Archive for the ‘Polish’ Category

John Paul II cause takes a step

July 1, 2009

Yesterday, in a meeting at the Vatican, a group of theologian consultors for the Congregation for the Causes of Saints made a positive judgment about the heroic virtues of John Paul II, based on a report submitted to them.  This clears the way for a judgment to be made by the bishop and cardinal members of the Congregation.  They’re the ones whose positive judgment really counts, whose recognition of his heroic virtues would allow John Paul II to have the title “Servant of God,” with the next step being beatification.  A miracle attributed to his intercession would be necessary for that to happen.

As of 9:00 this morning, this is not being covered in English yet.   It’s reported today by the respected Vatican journalist Andrea Tornielli at Il Giornale‘s website.

Also on the JP2 cause, be sure to check out my post “Karol and Wanda: A Primer.”


Karol and Wanda: A Primer

June 21, 2009

There has been a lot of coverage and, seemingly, hand-wringing over the issue of Dr. Wanda Poltawska and her letters to and from Pope John Paul II, with talk of how they will slow down the progress of the Pope’s cause for beatification/canonization.  Here are the basics of the issue.

So who’s Wanda? Dr. Wanda Poltawska, now 87, is a Polish psychiatrist who was a friend of Karol Wojtyla forwanda more than half a century.  She was married and has four daughters.  

(Some articles are calling her a “sex psychiatrist.”  That’s probably a pretty anachronistic term and no doubt intentionally sensationalistic.  Probably “family therapist” or “marriage therapist” would be better.)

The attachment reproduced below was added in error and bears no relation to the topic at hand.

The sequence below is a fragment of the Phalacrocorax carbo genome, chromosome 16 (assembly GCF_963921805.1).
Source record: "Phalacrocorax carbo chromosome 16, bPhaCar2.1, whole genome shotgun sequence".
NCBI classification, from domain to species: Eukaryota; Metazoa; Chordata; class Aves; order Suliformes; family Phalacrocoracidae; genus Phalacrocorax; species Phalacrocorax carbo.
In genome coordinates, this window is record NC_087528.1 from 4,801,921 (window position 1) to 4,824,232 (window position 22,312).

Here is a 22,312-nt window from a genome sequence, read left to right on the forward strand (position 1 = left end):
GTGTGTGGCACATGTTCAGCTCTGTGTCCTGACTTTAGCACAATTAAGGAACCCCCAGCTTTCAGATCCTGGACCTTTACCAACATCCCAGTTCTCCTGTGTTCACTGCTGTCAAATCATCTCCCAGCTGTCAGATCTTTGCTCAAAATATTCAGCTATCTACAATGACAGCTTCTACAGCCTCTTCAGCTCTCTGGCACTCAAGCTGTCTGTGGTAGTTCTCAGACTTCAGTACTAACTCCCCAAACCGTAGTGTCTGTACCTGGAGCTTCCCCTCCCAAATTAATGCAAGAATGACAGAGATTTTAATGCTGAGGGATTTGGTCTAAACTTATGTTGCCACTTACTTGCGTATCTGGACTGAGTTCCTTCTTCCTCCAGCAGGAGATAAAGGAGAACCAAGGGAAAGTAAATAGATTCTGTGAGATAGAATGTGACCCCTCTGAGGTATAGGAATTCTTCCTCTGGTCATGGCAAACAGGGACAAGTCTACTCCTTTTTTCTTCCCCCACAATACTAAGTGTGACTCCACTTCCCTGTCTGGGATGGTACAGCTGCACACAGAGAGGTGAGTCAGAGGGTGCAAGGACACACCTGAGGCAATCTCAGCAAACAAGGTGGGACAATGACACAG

How did she get to know JP2?  During World War II, Poltawska was arrested by the Nazis at age 19 for her involvement in the Polish resistance movement.  She was imprisoned in the Ravensbrueck concentration camp, tortured, and used in ghastly medical experiments.  Following that terrible experience, she sought out a priest for some spiritual guidance to help her through the trauma.  She found Fr. Wojtyla.  He became friends with her, as well as with her husband and children.  (He was 2 years older than her.)

Their relationship?  Close friends, it seems.  (See Cardinal Dziwisz’s opinion below for the only reason I add “it seems.”)  Wojtyla was a frequent visitor to their home, and he went on family vacations with them.  After he was elected Pope , she and her family visited him annually at the Pope’s summer residence.  She was allowed to visit his hospital room after the 1981 assassination attempt.  She also allowed at his bedside (with a roomful of other people, of course) when he died.  He signed his letters to her “Br,” short for brat (“brother” in Polish). 

Apparently during the 1960’s, in fact, when she was diagonosed with cancer, a distressed Wojtyla wrote to Padre Pio asking for his prayers for her.  The cancer was soon cured.  (And JP2 canonized Pio in 2002.)